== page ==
THOUGHTS ON PLOT: I thought the mystery in this book was awesome. It was one of the few YA mysteries I've read that genuinely kept me guessing all the way up until the reveal. When I did find out who killed Simon, I was shocked. I didn't think that the subplots were as good as the main plot, unfortunately. I think that's a side effect of having four viewpoint characters, each of whom has a secret -- things get real complicated, real quick, and things sometimes fall through the cracks. I also thought that the conclusion (specifically, the last chapter) was a bit of a letdown in comparison to the big twist that had come earlier. That said, the mystery was good enough that I still think it was worth my time.

7 / 10

THOUGHTS ON CHARACTERS: This book is very "Breakfast Club," in that each character is presented as a typical high school archetype, but then as the story goes on, we see other layers to them, and see them grow beyond the stereotype. While I liked some of the leads more than others, it was interesting to see all of them grow and mature and change. So while the characters in this book aren't always likable, they are always engaging. And they're definitely realistic. There are times when the main four act like idiots, or say things they shouldn't, or make dumb choices, but, well... ever met a teenager? Now, ever met a teenager who's under extreme stress, and is currently undergoing a traumatic event that will probably change their life forever, no matter how it pans out? Yyyyyeah. Even when I wanted to slap one of the main characters for being stupid, I always understood why they were being stupid. So I can forgive it.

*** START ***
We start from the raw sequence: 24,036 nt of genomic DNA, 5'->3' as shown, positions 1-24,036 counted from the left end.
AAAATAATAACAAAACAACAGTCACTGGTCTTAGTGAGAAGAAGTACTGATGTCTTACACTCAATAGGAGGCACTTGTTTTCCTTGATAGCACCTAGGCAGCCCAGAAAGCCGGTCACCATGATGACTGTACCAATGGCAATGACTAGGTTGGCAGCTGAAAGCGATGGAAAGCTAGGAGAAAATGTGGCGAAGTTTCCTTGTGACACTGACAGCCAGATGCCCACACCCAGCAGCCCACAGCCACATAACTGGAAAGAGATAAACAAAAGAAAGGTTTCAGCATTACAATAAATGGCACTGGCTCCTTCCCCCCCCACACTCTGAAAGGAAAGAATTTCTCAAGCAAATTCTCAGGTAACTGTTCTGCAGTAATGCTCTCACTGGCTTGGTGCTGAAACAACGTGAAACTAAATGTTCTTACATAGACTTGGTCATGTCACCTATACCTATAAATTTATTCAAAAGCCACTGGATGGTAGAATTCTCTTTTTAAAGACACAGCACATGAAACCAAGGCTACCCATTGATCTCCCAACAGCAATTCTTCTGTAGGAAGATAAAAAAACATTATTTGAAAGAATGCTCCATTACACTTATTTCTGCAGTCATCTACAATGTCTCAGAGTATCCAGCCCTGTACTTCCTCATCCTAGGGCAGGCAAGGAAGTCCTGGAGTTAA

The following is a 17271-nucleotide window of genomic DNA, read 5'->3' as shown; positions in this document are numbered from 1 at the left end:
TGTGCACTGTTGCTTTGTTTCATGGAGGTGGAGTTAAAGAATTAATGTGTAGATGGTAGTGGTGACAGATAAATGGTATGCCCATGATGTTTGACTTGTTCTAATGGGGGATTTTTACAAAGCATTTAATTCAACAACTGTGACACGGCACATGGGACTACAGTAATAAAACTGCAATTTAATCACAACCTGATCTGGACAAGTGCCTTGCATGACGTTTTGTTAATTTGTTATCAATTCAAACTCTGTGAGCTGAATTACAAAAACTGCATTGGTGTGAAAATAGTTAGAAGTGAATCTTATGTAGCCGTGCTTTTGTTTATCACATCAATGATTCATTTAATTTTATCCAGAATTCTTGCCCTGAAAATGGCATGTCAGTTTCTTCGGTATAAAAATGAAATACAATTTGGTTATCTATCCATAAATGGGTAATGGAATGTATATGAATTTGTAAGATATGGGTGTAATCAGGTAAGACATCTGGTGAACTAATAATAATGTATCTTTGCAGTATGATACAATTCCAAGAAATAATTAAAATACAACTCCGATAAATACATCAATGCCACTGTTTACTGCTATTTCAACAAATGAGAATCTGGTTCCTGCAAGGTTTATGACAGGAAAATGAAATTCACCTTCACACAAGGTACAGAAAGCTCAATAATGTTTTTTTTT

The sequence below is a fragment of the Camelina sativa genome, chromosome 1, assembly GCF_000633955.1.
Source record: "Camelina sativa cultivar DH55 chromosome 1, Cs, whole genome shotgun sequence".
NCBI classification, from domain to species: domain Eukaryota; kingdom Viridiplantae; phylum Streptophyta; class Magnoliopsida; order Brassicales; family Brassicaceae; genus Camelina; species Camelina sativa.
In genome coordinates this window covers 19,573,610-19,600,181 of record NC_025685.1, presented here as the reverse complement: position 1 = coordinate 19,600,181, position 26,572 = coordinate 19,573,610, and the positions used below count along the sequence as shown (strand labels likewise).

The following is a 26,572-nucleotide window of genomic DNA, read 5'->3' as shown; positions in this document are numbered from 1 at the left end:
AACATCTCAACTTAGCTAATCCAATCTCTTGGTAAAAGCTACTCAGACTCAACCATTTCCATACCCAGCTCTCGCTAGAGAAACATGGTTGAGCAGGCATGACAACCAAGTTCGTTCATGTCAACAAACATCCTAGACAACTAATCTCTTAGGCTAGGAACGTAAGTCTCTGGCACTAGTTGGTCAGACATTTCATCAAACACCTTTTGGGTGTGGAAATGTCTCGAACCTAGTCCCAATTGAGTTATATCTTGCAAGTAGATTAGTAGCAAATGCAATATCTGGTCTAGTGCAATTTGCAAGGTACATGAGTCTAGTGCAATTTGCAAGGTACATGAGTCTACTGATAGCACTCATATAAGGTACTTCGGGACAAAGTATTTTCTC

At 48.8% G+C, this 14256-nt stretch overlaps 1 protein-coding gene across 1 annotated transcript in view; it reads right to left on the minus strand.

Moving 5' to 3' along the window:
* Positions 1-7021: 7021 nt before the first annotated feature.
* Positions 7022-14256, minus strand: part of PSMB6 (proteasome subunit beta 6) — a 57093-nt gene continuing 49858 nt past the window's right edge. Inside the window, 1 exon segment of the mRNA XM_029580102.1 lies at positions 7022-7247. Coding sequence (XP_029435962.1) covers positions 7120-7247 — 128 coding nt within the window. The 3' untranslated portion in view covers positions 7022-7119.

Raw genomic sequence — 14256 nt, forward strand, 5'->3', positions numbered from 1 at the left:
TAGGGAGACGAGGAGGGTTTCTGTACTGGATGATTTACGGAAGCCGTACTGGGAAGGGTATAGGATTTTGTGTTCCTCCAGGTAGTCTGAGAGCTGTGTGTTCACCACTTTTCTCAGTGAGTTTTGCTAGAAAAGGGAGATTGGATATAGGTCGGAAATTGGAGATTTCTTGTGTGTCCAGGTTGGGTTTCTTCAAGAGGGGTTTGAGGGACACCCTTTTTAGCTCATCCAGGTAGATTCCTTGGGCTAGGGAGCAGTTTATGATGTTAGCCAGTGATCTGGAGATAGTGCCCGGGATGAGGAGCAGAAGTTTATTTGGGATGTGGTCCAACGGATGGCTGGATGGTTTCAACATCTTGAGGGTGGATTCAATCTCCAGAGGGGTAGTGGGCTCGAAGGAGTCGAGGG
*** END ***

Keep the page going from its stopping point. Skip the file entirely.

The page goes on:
7 / 10

THOUGHTS ON WRITING STYLE: As mentioned above, this book had an incredibly cinematic feel. Just for the hell of it, I decided to challenge myself to get through it in one day, and I did. In fact, I got through most of it in just one sitting. I have no major complaints about the writing style, though I will say that having four viewpoint characters did feel a bit crowded at times, especially since each character narrated their own sections. While all the character voices felt unique, I did think that it would've been better to have one or two narrators instead of four -- they would've been better developed that way.

7 / 10

THOUGHTS ON POLITICAL STUFF: Not bad, not bad at all. For the most part, this isn't a very political story, so the representation is almost entirely incidental. But that's not a bad thing in itself -- as I've said elsewhere on this blog, the idea that books need a "reason" to be diverse is nonsense. That's like saying people in real life need a reason to be gay, black, disabled, or whatever. So I was glad to see that this book wasn't entirely straight and white. That said, I have seen some criticism of how the twist was handled. I can't get too into detail without spoiling it, but I have seen some say that they think the way the book addressed the problem of male entitlement (specifically, white, straight male entitlement), is clumsy at best and outright problematic at worst. While I personally thought the way the book handled it was well-done, I won't tell you what to think. Everyone's free to draw their own conclusions.

7 / 10

FINAL THOUGHTS: This was a solid, easy-to-read, easy-to-enjoy mystery. If you're looking for something a little more daring than standard YA fare, I'd highly recommend it.  I think it'd make a great read for a long bus trip, or a book for when you're trying to get out of a reading slump. Judging from the reviews on Goodreads, reactions to this book and its ending are a tad... divisive, and I can sort of understand why, but I really liked it. No matter your personal opinion on it, I give this book a sold thumbs-up. It's a fun ride, with an ending you won't see coming.

FINAL GRADE: 7 / 10


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Tuesday, May 15, 2018

Editing and Excuses